Postmenopausal Hormone Therapy and Risk of Stroke: Impact of the Route of Estrogen Administration and Type of Progestogen
There are currently many concerns about the use of postmenopausal hormone therapy, given its potential risks for thromboembolism and stroke, as demonstrated by the Women’s Health Initiative (WHI) study. In the WHI, patients received oral hormone therapy with or without a progestogen, depending on the presence of an intact uterus. Interestingly, there are data that show that oral but not transdermal estrogens activate blood coagulation and increase risk of thromboembolism; and that the type of progestogen might also determine risk of thrombosis. To further clarify this issue, Canonico and colleagues conducted an elegant nested case–control study to investigate the role of estrogens according to the route of administration, as well as the role of progestogens in ischemic stroke. To that end, they used the French National Health Insurance database. They sought data on all women aged 51 to 62 years from 2009 to 2011 (n=5 532 341), and they matched each hospitalized ischemic stroke (n=3144) case with age and location-matched controls (n=12 158). Ischemic stroke risk was increased for oral estrogens (OR, 1.58; 95% CI, 1.01–2.49) in a dose-dependent fashion, but not for transdermal estrogens (OR, 0.83; 95% CI, 0.56–1.24). Interestingly, age did not affect the association of estrogens with risk of ischemic stroke. Furthermore, stroke risk varied according to the type of progestogen: progesterone, pregnane derivatives, and nortestosterone derivatives were not associated with stroke, but the use of norpregnane derivatives led to higher ischemic stroke risk (OR, 2.25; 95% CI, 1.05–4.81). The authors concluded that transdermal estrogens alone or combined with micronized progesterone might be the safest option to alleviate climateric symptoms, while at the same time minimizing the risk of stroke and thromboembolism. These important observations merit replication in clinical trials to definitively determine the safety of hormone therapy. See p 1734.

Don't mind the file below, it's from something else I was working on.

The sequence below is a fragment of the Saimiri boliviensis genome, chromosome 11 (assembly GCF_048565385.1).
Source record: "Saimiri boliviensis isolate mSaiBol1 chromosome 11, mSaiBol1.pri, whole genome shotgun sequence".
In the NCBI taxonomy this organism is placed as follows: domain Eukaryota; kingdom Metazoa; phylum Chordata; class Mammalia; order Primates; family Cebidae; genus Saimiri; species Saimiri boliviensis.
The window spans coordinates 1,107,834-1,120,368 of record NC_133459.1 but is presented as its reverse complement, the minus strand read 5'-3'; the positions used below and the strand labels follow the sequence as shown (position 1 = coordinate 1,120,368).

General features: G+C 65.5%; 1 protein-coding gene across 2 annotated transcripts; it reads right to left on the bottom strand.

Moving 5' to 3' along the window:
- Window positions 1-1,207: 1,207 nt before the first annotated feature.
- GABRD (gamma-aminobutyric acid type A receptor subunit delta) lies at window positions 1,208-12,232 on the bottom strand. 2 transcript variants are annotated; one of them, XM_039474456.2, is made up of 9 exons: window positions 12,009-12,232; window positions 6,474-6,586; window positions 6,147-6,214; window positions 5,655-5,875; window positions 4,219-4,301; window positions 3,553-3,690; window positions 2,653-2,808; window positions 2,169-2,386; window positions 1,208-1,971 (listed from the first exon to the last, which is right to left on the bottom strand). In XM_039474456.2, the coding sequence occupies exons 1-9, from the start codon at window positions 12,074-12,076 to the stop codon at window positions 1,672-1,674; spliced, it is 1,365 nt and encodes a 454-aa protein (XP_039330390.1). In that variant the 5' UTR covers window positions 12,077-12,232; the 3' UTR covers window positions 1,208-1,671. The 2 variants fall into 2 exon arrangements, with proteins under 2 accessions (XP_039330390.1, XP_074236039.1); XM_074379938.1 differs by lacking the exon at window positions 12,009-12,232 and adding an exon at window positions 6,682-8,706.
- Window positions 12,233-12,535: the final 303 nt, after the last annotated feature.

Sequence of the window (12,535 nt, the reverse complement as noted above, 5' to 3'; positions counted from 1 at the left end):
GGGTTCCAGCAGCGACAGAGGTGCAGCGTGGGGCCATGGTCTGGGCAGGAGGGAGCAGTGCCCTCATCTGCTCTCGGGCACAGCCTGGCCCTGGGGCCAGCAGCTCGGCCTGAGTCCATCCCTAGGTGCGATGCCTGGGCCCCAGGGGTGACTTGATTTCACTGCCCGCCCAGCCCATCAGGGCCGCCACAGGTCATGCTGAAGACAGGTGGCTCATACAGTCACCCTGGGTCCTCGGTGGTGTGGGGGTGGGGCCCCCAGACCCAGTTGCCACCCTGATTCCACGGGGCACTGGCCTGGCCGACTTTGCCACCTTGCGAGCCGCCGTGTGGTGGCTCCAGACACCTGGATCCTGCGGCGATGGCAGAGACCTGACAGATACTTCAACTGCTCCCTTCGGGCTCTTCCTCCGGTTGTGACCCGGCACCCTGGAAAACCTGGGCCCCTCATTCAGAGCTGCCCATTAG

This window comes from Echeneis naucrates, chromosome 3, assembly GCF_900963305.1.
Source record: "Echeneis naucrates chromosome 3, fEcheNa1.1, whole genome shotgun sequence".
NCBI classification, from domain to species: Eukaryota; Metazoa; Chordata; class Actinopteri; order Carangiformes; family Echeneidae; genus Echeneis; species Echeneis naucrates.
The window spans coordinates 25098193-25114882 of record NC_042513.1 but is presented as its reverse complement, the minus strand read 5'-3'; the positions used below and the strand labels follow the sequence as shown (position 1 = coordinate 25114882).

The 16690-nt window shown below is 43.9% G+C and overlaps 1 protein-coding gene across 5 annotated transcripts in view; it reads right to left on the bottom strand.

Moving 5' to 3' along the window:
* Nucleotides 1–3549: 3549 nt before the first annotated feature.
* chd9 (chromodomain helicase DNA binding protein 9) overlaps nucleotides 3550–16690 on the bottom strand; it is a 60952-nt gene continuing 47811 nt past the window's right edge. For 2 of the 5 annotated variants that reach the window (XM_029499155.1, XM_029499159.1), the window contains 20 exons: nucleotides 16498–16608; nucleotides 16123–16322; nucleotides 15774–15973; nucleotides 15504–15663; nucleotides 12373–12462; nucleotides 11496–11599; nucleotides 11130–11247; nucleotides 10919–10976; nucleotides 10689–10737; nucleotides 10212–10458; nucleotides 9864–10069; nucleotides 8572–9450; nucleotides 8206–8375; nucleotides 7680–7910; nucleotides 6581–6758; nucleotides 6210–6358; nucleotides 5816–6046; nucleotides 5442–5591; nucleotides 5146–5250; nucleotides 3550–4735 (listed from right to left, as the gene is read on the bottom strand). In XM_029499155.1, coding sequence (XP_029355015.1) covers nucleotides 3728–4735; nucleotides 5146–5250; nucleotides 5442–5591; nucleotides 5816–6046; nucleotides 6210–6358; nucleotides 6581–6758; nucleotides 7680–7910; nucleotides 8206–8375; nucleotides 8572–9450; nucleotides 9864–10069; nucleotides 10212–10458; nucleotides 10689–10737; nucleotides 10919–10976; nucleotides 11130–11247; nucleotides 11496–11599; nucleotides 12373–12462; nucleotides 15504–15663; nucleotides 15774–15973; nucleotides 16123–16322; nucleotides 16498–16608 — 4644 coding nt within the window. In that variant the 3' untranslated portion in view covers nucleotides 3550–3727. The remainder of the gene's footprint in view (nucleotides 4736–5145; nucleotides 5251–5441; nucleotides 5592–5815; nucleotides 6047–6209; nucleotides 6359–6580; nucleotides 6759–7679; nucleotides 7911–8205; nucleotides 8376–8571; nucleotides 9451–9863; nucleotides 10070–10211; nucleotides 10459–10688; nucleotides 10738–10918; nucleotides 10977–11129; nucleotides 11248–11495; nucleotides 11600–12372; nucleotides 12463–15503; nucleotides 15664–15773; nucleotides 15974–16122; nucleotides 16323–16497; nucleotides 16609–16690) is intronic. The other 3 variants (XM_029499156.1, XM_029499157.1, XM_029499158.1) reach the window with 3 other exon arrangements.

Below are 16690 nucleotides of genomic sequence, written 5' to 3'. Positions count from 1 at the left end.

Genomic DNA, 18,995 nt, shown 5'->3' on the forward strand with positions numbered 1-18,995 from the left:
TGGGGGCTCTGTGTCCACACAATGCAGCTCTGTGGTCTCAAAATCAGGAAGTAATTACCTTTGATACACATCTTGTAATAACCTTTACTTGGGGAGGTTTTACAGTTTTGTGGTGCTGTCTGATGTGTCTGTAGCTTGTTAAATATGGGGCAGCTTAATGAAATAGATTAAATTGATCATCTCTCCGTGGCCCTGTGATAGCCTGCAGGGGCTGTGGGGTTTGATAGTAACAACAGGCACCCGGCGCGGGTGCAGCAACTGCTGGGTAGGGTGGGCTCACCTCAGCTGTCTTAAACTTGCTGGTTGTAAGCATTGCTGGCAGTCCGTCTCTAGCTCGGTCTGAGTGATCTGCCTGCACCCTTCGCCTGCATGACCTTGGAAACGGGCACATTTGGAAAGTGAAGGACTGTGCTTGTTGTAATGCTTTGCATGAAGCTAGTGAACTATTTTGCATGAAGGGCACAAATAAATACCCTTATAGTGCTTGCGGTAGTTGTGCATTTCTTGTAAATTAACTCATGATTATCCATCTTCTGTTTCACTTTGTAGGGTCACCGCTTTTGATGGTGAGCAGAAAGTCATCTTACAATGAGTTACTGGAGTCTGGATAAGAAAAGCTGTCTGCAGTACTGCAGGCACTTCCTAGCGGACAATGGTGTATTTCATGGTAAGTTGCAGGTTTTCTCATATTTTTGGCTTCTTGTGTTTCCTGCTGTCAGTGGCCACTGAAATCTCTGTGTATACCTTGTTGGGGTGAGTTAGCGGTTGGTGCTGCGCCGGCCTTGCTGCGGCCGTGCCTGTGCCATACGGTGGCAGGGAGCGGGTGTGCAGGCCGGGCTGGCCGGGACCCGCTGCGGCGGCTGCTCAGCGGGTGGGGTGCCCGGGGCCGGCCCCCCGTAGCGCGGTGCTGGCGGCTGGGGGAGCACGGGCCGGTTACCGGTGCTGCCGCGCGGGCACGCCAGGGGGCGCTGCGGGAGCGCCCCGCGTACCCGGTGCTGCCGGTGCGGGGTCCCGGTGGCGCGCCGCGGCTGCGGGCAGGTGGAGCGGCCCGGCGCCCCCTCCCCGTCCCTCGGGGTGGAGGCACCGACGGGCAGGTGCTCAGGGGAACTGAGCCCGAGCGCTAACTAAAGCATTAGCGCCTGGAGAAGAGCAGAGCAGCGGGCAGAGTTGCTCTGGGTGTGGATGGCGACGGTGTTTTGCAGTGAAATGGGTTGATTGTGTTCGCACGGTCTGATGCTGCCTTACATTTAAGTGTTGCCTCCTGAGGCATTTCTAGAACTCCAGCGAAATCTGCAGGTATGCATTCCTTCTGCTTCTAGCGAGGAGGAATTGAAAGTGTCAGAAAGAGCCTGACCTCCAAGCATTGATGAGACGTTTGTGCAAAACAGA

- © 2016 American Heart Association, Inc.
- Differential Effect of White-Matter Lesions and Covert Brain Infarcts on the Risk of Ischemic Stroke and Intracerebral Hemorrhage
- Clinical Outcomes of Transplanted Modified Bone Marrow–Derived Mesenchymal Stem Cells in Stroke: A Phase 1/2a Study
- Postmenopausal Hormone Therapy and Risk of Stroke: Impact of the Route of Estrogen Administration and Type of Progestogen